Cookies on this website

We use cookies to ensure that we give you the best experience on our website. If you click 'Accept all cookies' we'll assume that you are happy to receive all cookies and you won't see this message again. If you click 'Reject all non-essential cookies' only necessary cookies providing core functionality such as security, network management, and accessibility will be enabled. Click 'Find out more' for information on how to change your cookie settings.

BACKGROUND: Accumulating evidence implicates the tumour stroma as an important determinant of cancer progression but the protein constituents relevant for this effect are unknown. Here we utilised a bioinformatics approach to identify an extracellular matrix (ECM) gene signature overexpressed in multiple cancer types and strongly predictive of adverse outcome. METHODS: Gene expression levels in cancers were determined using Oncomine. Geneset enrichment analysis was performed using the Broad Institute desktop application. Survival analysis was performed using KM plotter. Survival data were generated from publically available genesets. RESULTS: We analysed ECM genes significantly upregulated across a large cohort of patients with ovarian, lung, gastric and colon cancers and defined a signature of nine commonly upregulated genes. Each of these nine genes was considerably overexpressed in all the cancers studied, and cumulatively, their expression was associated with poor prognosis across all data sets. Further, the gene signature expression was associated with enrichment of genes governing processes linked to poor prognosis, such as EMT, angiogenesis, hypoxia, and inflammation. CONCLUSIONS: Here we identify a nine-gene ECM signature, which strongly predicts outcome across multiple cancer types and can be used for prognostication after validation in prospective cancer cohorts.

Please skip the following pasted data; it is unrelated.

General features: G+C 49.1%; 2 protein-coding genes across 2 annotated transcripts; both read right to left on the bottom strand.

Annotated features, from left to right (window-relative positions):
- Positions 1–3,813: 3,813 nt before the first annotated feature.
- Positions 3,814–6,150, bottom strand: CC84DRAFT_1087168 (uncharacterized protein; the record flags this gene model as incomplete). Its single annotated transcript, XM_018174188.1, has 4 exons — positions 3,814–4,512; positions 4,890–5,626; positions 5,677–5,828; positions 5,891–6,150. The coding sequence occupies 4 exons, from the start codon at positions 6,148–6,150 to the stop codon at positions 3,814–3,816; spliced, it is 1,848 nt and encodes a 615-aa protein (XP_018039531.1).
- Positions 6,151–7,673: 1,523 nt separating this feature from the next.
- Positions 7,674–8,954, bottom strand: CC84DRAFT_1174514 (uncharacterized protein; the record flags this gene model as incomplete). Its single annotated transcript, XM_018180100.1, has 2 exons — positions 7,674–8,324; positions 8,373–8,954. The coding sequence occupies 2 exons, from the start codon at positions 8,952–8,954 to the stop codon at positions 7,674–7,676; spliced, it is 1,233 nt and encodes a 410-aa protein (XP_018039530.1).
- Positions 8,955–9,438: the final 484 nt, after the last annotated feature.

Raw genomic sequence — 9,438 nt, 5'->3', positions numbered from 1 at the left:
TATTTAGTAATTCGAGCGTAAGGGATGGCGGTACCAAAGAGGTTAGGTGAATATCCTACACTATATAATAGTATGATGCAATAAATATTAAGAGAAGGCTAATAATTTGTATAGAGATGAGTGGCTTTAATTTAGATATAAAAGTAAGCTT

Original publication




Journal article


Br J Cancer

Publication Date





435 - 440